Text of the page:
For lack of a better comparison, if FS chose to publish only favorable reviews of Nikon equipment while selectively denigrating Canon products then I suspect that readers would be similarly suspect. Again, I would implore you to stop the politicization of an otherwise useful photography website.

Christos Dikos's picture

Trying to picture the response if a right wing group surrounded Acosta's home at night and threatened him and his family, then the video banned by Fox News.

Nonsense. It's political click bait and trash talk. Jim Acosta is another story...

Pretty poor excuse for adding politics to a photography site. If you are a repressed political reporter go find a job elsewhere Alex.

Alex Cooke's picture

I enjoy this job. Thanks, though!

So Alex, please explain how your article, published on a photography website, differs from something you would find in the Huffington Post? If you can't point out any difference then it doesn't belong here. Did HuffPo turn your application down?

Alex Cooke's picture

Easy. We live in an age where the ability to make convincing photo and video edits that can fundamentally change the content and interpretation of journalistic footage is overwhelmingly easy, and there are major legal and ethical implications that come from that that anyone who values the power of photos and videos should be aware of and have a voice on. If you don’t see that premise or agree with it, we don’t have much else to discuss.

And I’ve never applied to HuffPo. Too busy with this job that I enjoy immensely.

Seriously Brian, it's obviously relevant to the industry.

Michael Kormos's picture

Oh indeed. Especially with a strong political theme. Nothing sells ads like thousands of impressions. Press (and blogs too, I suppose) are all about sales these days.

Alex Cooke's picture

Believe it or not, some of us do care about the nuances of PJ and editing ethics and how they intertwine with current events. I find it deeply disappointing when the discussion devolves into what it has. Not everything is a scheme, Michael.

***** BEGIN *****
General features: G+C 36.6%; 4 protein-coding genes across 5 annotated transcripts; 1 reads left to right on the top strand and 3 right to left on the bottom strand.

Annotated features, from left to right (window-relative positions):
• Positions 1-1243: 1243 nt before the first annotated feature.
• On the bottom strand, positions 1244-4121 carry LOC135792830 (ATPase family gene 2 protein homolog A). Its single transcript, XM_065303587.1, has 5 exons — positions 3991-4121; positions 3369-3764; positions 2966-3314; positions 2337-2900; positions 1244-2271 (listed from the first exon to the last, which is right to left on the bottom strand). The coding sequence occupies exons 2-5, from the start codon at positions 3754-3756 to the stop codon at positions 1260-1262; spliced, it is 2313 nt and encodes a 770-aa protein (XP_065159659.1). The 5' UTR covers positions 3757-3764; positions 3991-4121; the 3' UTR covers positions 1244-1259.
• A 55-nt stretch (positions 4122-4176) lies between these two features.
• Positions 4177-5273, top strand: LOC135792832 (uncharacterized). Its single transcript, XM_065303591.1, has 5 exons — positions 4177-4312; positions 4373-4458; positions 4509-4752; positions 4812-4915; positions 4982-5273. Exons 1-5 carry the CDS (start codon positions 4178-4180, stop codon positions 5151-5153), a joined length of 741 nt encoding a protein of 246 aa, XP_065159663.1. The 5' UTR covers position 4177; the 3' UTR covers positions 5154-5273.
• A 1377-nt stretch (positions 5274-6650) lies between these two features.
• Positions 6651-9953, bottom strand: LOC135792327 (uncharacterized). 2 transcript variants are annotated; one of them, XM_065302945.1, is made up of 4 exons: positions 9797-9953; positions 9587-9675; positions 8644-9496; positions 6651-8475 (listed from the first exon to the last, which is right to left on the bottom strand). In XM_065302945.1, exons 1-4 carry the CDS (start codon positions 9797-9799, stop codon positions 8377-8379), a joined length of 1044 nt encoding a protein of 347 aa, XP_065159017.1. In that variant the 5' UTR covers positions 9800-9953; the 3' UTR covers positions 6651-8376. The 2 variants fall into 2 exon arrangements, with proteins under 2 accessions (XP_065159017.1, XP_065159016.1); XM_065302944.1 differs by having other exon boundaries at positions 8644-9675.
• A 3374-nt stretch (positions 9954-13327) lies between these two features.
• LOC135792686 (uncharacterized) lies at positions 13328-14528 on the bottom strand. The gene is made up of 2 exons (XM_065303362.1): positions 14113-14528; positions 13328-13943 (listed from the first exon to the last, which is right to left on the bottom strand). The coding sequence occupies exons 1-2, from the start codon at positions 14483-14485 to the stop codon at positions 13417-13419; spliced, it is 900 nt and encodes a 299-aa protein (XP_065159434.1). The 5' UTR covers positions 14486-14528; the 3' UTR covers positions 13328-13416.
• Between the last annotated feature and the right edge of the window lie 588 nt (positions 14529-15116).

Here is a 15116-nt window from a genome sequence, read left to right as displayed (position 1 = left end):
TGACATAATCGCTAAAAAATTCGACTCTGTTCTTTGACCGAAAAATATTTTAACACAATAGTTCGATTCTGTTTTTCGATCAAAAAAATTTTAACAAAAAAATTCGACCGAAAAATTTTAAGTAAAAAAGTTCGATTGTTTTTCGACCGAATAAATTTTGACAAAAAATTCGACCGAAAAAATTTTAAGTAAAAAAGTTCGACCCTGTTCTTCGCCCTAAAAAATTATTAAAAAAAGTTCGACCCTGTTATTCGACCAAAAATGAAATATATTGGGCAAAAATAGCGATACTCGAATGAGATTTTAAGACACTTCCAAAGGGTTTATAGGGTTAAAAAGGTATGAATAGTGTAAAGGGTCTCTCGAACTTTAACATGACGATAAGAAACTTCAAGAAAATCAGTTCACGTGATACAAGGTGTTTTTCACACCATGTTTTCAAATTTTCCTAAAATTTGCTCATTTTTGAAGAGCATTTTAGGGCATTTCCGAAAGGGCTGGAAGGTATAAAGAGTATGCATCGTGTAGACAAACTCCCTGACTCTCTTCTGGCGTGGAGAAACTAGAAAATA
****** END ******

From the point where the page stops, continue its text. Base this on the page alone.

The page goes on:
Motti Bembaron's picture

Agree. Many viewers are from outside the US and could not careless about US nasty political landscape. This is a photography site.

I visited many UK forums and not ones they had any political article, it's all photography related, clean and simple.

Maybe it's time to move on...

>> Agree. Many viewers are from outside the US and could not careless about US nasty political landscape. <<

I'm from the UK. This isn't a political story. It's a story about videography - which this site regularly has articles on - has been abused, including relevant technical details. I shoot video as well as stills, so it would be morally irresponsible of me not to be interested.

Motti Bembaron's picture

It is all political and has nothing to do with our profession and what we do. It has nothing to do about videography either. But it seems people are drawn to that kind of journalism.

How doesn't post-processing of a video to alter "have to do" with videography? This claim makes no sense.

Motti Bembaron's picture

Except the claim that the white house 'doctored' it, what exactly did we learn about the post processing of videos? That when posting on Twitter we should post a lower quality video? The video was posted on Twitter in a much lower resolution (lower frame rate) than the original, that's it.